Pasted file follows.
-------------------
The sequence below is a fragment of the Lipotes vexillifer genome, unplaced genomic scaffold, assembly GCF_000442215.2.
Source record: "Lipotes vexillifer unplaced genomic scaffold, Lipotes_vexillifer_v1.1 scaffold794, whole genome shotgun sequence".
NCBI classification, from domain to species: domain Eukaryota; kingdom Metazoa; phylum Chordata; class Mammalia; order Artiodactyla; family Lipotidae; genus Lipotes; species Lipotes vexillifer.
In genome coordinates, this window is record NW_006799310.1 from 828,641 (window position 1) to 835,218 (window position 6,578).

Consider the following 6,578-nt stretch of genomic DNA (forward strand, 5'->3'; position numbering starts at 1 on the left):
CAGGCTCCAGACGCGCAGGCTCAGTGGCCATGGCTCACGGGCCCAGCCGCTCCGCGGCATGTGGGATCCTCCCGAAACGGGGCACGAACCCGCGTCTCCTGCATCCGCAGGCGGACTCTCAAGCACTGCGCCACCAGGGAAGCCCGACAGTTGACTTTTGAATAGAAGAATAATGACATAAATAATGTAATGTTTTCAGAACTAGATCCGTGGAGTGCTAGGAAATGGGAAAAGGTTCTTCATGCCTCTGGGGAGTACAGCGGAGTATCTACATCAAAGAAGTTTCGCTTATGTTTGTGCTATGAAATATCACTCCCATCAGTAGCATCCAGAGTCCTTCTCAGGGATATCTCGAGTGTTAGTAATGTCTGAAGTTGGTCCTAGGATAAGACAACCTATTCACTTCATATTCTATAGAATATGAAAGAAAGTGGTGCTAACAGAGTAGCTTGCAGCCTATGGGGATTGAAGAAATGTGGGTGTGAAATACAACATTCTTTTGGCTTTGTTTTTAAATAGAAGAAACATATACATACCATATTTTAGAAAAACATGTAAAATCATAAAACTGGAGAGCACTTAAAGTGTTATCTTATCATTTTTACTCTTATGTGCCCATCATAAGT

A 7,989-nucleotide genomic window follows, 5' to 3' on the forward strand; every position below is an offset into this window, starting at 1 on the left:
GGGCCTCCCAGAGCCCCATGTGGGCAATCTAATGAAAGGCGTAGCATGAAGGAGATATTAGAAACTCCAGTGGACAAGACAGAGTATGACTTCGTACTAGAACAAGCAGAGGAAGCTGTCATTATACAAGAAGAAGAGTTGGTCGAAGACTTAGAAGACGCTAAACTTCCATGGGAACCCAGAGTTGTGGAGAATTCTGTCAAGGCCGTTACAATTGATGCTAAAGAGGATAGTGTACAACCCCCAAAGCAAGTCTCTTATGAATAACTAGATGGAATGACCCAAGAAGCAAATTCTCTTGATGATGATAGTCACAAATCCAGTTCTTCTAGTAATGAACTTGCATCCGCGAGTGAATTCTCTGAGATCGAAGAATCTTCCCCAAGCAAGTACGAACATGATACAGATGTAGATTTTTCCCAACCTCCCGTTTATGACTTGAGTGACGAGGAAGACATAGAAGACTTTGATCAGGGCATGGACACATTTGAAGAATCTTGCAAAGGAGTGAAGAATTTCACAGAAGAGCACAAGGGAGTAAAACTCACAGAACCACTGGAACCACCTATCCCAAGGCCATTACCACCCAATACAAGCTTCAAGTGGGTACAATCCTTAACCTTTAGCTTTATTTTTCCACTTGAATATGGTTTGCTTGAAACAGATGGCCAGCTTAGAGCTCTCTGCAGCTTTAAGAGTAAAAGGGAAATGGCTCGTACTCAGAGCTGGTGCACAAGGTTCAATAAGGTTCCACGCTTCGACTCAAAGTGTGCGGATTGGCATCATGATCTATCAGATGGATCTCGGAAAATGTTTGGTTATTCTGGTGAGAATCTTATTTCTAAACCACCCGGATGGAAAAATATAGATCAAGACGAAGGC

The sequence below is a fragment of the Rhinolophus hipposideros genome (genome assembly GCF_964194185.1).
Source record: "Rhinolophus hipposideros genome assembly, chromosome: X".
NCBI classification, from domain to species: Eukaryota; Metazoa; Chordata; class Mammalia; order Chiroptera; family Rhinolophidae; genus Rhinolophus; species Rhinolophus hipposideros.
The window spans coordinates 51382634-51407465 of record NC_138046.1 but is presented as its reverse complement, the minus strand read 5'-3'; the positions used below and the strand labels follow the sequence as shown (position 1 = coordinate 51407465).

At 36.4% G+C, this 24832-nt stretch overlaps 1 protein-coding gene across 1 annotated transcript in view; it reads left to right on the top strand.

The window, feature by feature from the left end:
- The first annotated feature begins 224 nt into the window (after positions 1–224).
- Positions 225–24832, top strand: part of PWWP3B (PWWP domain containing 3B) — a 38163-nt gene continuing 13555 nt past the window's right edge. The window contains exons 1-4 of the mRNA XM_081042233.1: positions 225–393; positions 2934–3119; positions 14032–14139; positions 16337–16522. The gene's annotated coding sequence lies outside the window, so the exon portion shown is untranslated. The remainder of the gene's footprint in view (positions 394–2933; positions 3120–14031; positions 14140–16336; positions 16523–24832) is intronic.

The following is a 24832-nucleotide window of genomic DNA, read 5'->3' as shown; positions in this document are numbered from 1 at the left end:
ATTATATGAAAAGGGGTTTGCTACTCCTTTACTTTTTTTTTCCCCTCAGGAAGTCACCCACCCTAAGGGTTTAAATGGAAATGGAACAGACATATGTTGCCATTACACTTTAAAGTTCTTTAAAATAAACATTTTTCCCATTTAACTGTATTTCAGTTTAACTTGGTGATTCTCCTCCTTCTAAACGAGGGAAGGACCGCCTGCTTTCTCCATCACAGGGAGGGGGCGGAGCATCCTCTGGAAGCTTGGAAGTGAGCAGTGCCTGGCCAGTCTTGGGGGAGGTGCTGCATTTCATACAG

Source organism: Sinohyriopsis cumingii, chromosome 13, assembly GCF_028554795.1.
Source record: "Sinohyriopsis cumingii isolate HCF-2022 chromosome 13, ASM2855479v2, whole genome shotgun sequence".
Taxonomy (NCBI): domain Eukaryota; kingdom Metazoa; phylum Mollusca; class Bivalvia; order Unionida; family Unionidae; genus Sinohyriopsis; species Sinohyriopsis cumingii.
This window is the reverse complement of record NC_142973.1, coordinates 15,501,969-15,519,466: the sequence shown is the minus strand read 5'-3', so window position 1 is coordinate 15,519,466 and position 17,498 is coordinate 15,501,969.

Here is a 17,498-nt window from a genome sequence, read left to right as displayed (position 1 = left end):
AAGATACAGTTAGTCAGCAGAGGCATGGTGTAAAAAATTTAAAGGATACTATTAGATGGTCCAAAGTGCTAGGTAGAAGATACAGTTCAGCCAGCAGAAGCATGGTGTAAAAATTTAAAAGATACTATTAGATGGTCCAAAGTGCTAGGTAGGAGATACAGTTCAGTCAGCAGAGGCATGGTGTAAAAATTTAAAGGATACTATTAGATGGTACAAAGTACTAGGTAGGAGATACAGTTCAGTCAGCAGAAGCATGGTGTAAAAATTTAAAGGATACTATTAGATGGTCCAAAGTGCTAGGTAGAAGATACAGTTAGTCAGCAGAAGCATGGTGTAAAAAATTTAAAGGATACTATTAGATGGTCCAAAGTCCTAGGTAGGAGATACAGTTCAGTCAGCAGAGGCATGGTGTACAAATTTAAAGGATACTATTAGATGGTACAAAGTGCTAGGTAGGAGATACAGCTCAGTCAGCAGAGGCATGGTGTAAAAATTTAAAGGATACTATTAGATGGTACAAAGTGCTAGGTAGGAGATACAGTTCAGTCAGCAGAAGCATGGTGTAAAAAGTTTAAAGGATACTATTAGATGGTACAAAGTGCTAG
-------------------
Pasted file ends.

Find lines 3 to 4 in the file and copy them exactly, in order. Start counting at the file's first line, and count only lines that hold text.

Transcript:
NCBI classification, from domain to species: domain Eukaryota; kingdom Metazoa; phylum Chordata; class Mammalia; order Artiodactyla; family Lipotidae; genus Lipotes; species Lipotes vexillifer.
In genome coordinates, this window is record NW_006799310.1 from 828,641 (window position 1) to 835,218 (window position 6,578).